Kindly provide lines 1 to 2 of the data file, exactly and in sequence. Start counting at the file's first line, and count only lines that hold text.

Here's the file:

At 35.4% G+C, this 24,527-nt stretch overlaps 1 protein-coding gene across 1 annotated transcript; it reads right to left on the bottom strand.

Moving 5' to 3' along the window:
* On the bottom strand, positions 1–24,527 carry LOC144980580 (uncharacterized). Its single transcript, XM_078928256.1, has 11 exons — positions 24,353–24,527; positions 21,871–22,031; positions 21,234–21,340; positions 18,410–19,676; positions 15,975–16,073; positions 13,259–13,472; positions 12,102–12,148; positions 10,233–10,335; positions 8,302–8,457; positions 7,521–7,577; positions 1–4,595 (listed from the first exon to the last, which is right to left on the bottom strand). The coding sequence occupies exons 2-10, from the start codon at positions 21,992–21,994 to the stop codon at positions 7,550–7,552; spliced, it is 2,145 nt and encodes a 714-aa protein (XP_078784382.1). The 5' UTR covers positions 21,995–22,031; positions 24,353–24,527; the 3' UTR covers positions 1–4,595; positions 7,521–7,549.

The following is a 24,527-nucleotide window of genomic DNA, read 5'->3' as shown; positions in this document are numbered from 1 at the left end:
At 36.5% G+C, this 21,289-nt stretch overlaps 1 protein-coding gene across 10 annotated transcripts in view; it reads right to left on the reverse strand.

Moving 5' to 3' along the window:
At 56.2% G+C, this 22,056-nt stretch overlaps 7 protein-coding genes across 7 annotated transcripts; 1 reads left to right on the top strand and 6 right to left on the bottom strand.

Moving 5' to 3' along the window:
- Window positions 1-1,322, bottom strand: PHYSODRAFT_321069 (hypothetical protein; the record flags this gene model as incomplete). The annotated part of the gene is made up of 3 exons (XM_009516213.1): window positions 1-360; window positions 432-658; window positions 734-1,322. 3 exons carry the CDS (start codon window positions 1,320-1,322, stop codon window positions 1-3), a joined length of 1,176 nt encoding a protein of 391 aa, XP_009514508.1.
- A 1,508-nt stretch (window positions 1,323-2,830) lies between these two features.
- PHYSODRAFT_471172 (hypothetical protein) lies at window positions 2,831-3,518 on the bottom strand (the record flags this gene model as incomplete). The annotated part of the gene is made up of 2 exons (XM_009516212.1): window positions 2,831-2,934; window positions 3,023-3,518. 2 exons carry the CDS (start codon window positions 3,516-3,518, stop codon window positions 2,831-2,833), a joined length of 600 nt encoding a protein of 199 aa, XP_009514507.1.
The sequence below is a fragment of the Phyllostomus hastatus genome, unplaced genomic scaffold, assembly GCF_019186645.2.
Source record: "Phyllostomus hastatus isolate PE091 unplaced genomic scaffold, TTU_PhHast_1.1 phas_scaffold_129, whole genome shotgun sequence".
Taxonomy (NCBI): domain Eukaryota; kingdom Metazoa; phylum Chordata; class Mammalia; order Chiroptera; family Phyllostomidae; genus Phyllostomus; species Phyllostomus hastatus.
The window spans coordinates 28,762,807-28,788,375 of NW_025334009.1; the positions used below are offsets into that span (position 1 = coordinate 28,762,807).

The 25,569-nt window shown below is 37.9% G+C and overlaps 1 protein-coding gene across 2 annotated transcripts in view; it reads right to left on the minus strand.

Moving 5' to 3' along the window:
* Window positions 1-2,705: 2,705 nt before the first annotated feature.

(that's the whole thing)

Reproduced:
At 35.4% G+C, this 24,527-nt stretch overlaps 1 protein-coding gene across 1 annotated transcript; it reads right to left on the bottom strand.

Moving 5' to 3' along the window: